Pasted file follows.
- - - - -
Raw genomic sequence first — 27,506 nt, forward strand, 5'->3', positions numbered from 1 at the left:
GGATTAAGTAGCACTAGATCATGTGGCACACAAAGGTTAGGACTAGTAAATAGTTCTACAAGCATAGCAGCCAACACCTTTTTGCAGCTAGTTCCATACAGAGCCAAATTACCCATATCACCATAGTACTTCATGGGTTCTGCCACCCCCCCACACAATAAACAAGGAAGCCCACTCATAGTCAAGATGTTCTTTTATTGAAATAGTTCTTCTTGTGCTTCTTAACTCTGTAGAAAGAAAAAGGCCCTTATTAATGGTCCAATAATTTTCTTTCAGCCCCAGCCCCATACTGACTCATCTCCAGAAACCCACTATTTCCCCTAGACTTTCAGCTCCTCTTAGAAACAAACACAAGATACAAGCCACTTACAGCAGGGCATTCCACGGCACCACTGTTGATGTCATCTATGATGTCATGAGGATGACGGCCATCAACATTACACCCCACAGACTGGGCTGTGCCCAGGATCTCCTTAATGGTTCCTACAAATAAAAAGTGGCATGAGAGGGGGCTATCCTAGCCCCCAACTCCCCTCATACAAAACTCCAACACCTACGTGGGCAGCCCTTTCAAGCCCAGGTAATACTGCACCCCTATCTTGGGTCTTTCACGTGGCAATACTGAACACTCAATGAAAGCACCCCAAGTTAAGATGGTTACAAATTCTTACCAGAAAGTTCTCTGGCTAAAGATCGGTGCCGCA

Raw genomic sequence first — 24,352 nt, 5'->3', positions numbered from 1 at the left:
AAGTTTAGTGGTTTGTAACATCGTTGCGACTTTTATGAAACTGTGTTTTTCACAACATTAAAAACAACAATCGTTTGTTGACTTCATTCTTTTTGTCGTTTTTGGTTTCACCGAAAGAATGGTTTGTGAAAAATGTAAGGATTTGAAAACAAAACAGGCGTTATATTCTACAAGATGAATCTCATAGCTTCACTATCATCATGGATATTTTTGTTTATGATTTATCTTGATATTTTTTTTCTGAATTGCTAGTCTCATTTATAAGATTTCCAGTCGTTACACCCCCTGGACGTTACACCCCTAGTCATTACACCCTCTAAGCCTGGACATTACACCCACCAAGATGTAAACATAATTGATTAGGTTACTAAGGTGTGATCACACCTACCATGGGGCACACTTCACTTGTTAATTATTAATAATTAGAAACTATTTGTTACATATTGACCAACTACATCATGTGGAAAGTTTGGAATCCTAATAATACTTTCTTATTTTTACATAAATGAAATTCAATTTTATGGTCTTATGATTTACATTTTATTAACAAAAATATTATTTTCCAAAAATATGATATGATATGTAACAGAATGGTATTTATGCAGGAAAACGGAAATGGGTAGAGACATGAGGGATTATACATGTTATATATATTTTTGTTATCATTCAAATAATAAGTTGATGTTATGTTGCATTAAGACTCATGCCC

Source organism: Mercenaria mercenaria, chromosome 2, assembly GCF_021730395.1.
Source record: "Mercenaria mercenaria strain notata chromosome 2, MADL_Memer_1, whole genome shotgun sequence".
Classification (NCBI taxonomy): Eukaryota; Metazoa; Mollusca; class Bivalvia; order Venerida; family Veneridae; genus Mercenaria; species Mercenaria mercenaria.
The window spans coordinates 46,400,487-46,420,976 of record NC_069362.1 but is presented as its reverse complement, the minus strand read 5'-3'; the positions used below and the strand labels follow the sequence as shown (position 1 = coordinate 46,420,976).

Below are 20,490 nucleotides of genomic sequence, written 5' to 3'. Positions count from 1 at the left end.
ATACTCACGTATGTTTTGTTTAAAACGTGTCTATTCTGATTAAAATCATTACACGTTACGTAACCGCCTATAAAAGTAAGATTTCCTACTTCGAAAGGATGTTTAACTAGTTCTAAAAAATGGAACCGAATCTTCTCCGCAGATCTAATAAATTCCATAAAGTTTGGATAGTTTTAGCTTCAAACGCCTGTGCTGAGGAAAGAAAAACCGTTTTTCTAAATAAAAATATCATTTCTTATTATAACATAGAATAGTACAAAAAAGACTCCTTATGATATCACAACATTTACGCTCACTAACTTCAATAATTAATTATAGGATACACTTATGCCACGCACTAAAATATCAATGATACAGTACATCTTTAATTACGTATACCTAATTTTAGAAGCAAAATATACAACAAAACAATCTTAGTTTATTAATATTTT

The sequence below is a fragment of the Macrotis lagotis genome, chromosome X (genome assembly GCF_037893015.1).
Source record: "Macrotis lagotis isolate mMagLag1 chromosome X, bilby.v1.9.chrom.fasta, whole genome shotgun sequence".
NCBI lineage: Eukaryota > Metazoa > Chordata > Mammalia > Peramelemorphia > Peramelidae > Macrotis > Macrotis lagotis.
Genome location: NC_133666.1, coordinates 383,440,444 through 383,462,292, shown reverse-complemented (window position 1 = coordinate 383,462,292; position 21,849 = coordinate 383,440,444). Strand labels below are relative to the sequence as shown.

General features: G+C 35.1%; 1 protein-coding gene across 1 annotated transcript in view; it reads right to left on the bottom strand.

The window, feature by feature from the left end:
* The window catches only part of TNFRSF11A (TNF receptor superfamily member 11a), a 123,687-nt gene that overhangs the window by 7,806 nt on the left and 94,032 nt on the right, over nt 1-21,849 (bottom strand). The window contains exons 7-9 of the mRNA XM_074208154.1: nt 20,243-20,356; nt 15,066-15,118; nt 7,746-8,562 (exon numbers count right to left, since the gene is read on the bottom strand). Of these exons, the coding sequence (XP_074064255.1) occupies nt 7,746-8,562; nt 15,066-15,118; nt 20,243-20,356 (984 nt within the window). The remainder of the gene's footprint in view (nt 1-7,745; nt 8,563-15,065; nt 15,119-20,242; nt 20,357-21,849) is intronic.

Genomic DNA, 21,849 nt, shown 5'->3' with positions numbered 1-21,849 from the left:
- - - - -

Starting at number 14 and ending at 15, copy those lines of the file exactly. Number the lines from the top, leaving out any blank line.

Genome location: NC_133666.1, coordinates 383,440,444 through 383,462,292, shown reverse-complemented (window position 1 = coordinate 383,462,292; position 21,849 = coordinate 383,440,444). Strand labels below are relative to the sequence as shown.

General features: G+C 35.1%; 1 protein-coding gene across 1 annotated transcript in view; it reads right to left on the bottom strand.